NHS warns Scots to beware of scam Covid vaccination invites

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THE NHS has warned the public to be vigilant as scammers take advantage of the roll out of the Covid-19 vaccine to commit fraud.

Action Fraud, the UK’s national reporting centre for fraud and cybercrime has received reports that text messages claiming to be from the NHS are offering the opportunity to register for the vaccine.

The texts ask the recipient to click on a link which takes them to an online form where they are prompted to input personal and financial details.

The fake site asks for bank details either to verify identification or to make a payment.

In some cases the online form has looked very similar to the real NHS website.

The NHS says it would never ask for bank details, and the vaccine is free.

Trading Standards Scotland, which aims to protect consumers from illegal trading practices, issued a warning on their social media account at the weekend to ensure the public were aware of vaccine scams circulating across Scotland and the rest of the UK.

We are aware of a scam involving text messages and emails suggesting people are eligible for the #Coronavirus vaccine and asking for money.

The NHS will never ask you for money relating to COVID-19.

Been a victim? Call 101. pic.twitter.com/vkEw70O2nC
— NHS Ayrshire & Arran (@NHSaaa) January 26, 2021

Action Fraud reported that the almost 60 scams consisted of messages which ask the recipient to click on a link.

It said: “In the UK, coronavirus vaccines will only be available via the National Health Services of England, Northern Ireland, Wales and Scotland. You can be contacted by the NHS, your employer, a GP surgery or pharmacy local to you, to receive your vaccine. Remember, the vaccine is free of charge. At no point will you be asked to pay.”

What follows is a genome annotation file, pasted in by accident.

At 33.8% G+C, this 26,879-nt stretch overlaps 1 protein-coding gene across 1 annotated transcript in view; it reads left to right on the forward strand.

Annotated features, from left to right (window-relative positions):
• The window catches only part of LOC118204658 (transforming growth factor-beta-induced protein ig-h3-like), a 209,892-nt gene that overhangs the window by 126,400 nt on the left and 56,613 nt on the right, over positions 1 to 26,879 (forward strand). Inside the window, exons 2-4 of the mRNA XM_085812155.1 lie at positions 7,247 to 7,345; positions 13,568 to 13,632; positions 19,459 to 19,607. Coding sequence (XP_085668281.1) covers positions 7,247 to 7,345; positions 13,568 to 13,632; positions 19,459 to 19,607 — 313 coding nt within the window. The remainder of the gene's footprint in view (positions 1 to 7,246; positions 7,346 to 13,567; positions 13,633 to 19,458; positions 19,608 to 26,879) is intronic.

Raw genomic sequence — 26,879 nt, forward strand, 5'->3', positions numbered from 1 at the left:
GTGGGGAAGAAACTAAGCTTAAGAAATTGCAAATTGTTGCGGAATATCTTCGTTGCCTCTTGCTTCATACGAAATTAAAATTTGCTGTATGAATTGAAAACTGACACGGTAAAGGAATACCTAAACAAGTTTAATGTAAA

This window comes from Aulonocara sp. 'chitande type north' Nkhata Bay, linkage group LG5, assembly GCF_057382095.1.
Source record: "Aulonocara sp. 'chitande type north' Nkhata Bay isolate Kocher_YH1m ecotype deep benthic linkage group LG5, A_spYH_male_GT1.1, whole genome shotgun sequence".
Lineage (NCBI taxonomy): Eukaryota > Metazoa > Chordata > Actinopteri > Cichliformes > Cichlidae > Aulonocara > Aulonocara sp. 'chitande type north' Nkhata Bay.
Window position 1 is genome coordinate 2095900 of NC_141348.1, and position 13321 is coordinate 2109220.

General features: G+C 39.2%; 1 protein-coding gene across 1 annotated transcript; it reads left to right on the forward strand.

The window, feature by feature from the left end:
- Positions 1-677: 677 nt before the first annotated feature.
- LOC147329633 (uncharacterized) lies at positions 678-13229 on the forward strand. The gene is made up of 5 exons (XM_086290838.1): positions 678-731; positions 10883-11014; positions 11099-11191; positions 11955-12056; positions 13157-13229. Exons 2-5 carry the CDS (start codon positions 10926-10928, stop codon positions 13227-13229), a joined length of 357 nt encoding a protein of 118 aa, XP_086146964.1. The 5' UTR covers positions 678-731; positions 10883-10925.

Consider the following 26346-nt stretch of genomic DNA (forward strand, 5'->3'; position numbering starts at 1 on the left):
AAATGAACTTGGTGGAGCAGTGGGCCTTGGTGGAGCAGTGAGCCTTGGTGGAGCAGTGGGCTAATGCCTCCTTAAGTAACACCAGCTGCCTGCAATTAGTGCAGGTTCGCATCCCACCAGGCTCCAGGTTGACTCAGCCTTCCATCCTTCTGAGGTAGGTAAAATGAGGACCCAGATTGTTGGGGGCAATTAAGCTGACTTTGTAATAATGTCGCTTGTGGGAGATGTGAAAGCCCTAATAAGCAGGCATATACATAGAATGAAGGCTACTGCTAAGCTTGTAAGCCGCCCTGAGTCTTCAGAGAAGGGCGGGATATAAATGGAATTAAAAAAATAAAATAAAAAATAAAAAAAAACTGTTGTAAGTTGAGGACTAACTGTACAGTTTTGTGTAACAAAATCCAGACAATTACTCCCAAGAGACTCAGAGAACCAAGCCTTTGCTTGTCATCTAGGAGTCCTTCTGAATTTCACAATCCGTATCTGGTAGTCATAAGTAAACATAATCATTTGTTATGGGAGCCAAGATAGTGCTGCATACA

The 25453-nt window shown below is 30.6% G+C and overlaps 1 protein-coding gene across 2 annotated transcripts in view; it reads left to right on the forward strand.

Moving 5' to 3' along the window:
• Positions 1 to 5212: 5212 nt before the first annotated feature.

It warns that the NHS will never ask for a PIN or banking password and that representatives will never arrive unannounced at your home to administer the vaccine.

It said the NHS will also never ask you to prove your identity by sending copies of personal documents such as your passport, driving licence, bills or pay slips.

Age UK said: “Unfortunately, some criminals have been using the vaccine roll-out as an opportunity to take advantage of older people waiting to get one. While scams such as these are rare, it is still very important to be aware of what to look out for.

“The advice is very simple: The vaccine is only available on the NHS, and you will never be asked to pay for it or to provide your bank details. Anything that suggests otherwise is a scam.

“When you are contacted about your vaccine appointment, anyone calling should confirm who they are. If you in any doubt, hang up and call back on a phone number that is verified. This could be by looking up the number online or by finding it on an official letter you previously received.”

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